The brand promise of Royal Homes?

We will build a home that is uniquely you!

The company began to transform the overall brand image of the company without ever touching the logo. They used images, web development, customer service, model homes, TV spots, radio and a very well designed magazine to build their brand promise.

One more story — because I can’t resist.

A young gentleman offered some constructive criticism about our web site. And, don’t get me wrong, our web site is always a work in progress. His point? We had no flash, no coloured photos, no hype on our web site. How could an advertising company live with such a simple site?

And I thought to myself — wait, he doesn’t understand brand…. Barefoot Creative is about honest, simple communication that effectively grows businesses and non-profits. Barefoot is comfortable nakedness.

Brand Therapy

DATE: July 6th, 2010

So I think…. just how do brands impact?

Let’s consider the evolution of a simple, everyday product: Tide.

I know — it’s a laundry detergent. But from the very beginning, Proctor Gamble had their finger on the changes in society. This laundry soap, a unique blend of heavy-duty synthetic detergents, entered the market at the very same time as the automatic washing machine.

WOW…. the world of the everyday homemaker changed.

Laundry — and the soap you used — became a symbol of a homemaker who lavished love on “her” family.

Interestingly, while the advertising morphed with society… the actual brand didn’t change at all…. check these out:

Studies today show that identifying with a brand can actually impact the way you see yourself. Imagine — just carrying around a Victorian Secret bag will make me think I’m sexy.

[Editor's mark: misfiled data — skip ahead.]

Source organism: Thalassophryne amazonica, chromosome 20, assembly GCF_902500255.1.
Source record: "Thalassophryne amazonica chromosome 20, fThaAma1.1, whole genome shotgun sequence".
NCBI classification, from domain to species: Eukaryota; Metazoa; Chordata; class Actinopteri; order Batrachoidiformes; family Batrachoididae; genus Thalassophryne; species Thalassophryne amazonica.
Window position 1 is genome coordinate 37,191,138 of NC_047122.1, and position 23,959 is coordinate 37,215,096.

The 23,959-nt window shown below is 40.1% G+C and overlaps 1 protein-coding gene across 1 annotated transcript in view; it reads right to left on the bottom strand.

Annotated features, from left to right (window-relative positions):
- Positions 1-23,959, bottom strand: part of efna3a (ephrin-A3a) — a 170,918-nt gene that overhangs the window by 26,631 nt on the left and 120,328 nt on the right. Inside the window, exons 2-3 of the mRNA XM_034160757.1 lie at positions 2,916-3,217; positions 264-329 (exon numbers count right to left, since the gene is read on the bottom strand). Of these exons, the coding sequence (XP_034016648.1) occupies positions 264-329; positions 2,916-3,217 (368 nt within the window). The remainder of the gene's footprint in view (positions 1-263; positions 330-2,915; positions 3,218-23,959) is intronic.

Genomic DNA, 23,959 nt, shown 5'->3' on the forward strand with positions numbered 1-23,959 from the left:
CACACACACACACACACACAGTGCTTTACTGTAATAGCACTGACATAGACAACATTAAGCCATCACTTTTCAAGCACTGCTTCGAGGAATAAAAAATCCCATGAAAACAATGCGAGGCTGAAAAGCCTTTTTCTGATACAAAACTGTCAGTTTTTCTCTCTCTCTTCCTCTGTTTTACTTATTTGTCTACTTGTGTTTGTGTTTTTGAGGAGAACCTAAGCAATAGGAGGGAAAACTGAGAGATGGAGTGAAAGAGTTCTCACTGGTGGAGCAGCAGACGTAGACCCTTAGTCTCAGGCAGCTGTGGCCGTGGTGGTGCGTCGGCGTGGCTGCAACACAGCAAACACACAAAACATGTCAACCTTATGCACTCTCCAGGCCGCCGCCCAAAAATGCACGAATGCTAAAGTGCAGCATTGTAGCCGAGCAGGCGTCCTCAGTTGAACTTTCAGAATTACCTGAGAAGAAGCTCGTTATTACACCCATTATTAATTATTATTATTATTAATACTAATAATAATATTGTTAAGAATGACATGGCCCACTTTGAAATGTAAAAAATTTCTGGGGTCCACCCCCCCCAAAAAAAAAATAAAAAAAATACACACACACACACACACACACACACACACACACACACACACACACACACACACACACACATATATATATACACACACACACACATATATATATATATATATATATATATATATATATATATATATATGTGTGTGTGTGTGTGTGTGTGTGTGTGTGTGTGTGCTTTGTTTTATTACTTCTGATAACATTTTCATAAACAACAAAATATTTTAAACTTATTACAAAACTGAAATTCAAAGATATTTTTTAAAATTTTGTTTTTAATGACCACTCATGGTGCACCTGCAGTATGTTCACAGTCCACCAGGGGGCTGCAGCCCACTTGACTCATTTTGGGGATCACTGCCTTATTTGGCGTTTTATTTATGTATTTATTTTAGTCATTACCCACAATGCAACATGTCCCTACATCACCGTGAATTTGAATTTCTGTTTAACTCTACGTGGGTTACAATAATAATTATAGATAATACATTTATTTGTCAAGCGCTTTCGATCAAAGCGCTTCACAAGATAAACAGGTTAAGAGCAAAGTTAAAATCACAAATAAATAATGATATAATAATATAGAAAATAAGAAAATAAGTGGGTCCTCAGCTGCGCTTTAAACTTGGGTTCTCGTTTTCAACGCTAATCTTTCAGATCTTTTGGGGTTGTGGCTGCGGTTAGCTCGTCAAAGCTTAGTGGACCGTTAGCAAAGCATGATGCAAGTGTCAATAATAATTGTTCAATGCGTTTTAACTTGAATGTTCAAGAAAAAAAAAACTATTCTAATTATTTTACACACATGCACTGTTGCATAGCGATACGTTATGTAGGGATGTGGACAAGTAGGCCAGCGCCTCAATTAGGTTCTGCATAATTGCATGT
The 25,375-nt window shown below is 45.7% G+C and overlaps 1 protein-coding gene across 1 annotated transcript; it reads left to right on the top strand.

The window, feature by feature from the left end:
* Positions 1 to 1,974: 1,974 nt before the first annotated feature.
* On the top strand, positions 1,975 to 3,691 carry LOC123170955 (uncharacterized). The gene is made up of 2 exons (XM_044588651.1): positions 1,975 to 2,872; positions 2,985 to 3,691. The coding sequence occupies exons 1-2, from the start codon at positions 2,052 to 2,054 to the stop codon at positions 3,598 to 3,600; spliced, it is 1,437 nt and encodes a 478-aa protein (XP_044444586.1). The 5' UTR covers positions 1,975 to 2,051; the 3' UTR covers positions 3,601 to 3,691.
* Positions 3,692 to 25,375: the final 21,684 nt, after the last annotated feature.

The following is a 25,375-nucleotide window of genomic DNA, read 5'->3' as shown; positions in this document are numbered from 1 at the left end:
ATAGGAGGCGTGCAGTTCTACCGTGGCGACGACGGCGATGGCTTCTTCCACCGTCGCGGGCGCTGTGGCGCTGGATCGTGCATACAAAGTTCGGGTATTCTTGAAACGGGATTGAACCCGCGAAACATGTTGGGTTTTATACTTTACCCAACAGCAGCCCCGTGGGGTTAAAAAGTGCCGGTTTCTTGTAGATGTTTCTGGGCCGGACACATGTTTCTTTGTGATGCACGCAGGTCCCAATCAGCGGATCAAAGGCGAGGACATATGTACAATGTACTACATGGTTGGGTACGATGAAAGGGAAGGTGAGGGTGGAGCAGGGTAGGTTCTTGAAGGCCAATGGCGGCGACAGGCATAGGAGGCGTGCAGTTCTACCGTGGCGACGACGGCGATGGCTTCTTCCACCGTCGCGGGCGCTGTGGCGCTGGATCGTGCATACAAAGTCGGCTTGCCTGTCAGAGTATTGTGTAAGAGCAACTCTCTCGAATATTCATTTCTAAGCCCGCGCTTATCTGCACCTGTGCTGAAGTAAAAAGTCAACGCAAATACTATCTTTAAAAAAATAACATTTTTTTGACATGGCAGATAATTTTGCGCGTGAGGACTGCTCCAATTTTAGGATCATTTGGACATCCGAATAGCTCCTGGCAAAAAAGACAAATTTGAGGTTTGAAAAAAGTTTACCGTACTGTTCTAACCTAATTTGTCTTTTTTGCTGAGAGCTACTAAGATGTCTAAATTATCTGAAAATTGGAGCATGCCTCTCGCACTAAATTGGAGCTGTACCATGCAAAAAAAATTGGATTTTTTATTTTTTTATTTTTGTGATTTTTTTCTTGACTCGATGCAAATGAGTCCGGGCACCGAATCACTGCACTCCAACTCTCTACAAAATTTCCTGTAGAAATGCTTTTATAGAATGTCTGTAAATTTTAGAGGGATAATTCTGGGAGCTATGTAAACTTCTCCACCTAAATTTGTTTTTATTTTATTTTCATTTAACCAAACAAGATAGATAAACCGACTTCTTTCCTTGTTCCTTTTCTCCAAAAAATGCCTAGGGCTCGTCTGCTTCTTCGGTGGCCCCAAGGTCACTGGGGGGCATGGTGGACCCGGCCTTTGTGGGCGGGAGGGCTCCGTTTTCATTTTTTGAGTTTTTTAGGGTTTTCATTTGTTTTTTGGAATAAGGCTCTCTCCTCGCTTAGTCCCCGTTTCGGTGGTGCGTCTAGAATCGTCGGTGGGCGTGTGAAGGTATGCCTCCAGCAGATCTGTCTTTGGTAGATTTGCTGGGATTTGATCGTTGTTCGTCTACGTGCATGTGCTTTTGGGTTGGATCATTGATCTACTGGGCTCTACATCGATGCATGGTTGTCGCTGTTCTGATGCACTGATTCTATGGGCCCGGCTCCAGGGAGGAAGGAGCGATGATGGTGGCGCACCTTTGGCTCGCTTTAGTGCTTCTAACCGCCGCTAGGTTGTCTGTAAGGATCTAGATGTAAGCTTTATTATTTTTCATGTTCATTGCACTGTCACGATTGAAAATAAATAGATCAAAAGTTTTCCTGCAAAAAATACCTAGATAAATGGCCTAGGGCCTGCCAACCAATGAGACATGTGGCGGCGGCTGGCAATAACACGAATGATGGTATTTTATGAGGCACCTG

Just wearing Nike running shoes will make me feel fitter. Taking out my iPhone makes me feel young and cool… younger and cooler if I take out my iPad. Stepping out of my brand new Carrera shouts: fast and edgy… the whole package of brands defines me (well, not me…. I’m a Mazda 3, Blackberry, barefoot yoga kind of person).

But you get what I mean. Linking with brands, wearing them, using them, displaying them… gives definition to who we are.

Few of products or organizations carry the weight of the iPhone or Blackberry. BUT we convey our personality by every aspect of our brand: our staff choices, our graphics, our furniture, our web site, our mail pieces, our display messages, our twitter, our choice of words.

Just for fun, check out this article — it is a great test of what brands mean to us and how they impact our psyche…. scientifically… you need to pay attention to the message you’re giving.